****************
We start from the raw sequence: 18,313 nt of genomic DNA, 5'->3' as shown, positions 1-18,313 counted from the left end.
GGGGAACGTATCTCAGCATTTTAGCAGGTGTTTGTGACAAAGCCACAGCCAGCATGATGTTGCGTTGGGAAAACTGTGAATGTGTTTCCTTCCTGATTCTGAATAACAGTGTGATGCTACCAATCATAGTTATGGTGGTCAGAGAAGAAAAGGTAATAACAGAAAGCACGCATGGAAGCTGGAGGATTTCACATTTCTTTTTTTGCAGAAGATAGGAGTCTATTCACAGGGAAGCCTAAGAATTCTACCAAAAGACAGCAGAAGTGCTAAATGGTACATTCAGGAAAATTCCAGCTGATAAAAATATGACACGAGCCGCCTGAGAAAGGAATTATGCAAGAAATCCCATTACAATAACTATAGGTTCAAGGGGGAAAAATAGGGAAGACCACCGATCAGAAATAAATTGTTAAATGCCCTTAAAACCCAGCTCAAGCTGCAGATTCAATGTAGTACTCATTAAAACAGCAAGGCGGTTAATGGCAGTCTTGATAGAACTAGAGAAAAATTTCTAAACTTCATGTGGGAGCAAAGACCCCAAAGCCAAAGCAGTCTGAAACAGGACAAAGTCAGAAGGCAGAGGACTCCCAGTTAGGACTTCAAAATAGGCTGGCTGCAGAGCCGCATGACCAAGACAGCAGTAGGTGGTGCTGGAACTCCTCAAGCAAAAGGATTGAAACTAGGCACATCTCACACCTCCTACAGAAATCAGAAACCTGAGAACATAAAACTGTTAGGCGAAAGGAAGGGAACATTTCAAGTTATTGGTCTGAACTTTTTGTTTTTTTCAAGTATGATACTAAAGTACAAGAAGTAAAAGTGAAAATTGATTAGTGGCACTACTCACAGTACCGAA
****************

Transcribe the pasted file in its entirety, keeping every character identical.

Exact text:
We start from the raw sequence: 18,313 nt of genomic DNA, 5'->3' as shown, positions 1-18,313 counted from the left end.
GGGGAACGTATCTCAGCATTTTAGCAGGTGTTTGTGACAAAGCCACAGCCAGCATGATGTTGCGTTGGGAAAACTGTGAATGTGTTTCCTTCCTGATTCTGAATAACAGTGTGATGCTACCAATCATAGTTATGGTGGTCAGAGAAGAAAAGGTAATAACAGAAAGCACGCATGGAAGCTGGAGGATTTCACATTTCTTTTTTTGCAGAAGATAGGAGTCTATTCACAGGGAAGCCTAAGAATTCTACCAAAAGACAGCAGAAGTGCTAAATGGTACATTCAGGAAAATTCCAGCTGATAAAAATATGACACGAGCCGCCTGAGAAAGGAATTATGCAAGAAATCCCATTACAATAACTATAGGTTCAAGGGGGAAAAATAGGGAAGACCACCGATCAGAAATAAATTGTTAAATGCCCTTAAAACCCAGCTCAAGCTGCAGATTCAATGTAGTACTCATTAAAACAGCAAGGCGGTTAATGGCAGTCTTGATAGAACTAGAGAAAAATTTCTAAACTTCATGTGGGAGCAAAGACCCCAAAGCCAAAGCAGTCTGAAACAGGACAAAGTCAGAAGGCAGAGGACTCCCAGTTAGGACTTCAAAATAGGCTGGCTGCAGAGCCGCATGACCAAGACAGCAGTAGGTGGTGCTGGAACTCCTCAAGCAAAAGGATTGAAACTAGGCACATCTCACACCTCCTACAGAAATCAGAAACCTGAGAACATAAAACTGTTAGGCGAAAGGAAGGGAACATTTCAAGTTATTGGTCTGAACTTTTTGTTTTTTTCAAGTATGATACTAAAGTACAAGAAGTAAAAGTGAAAATTGATTAGTGGCACTACTCACAGTACCGAA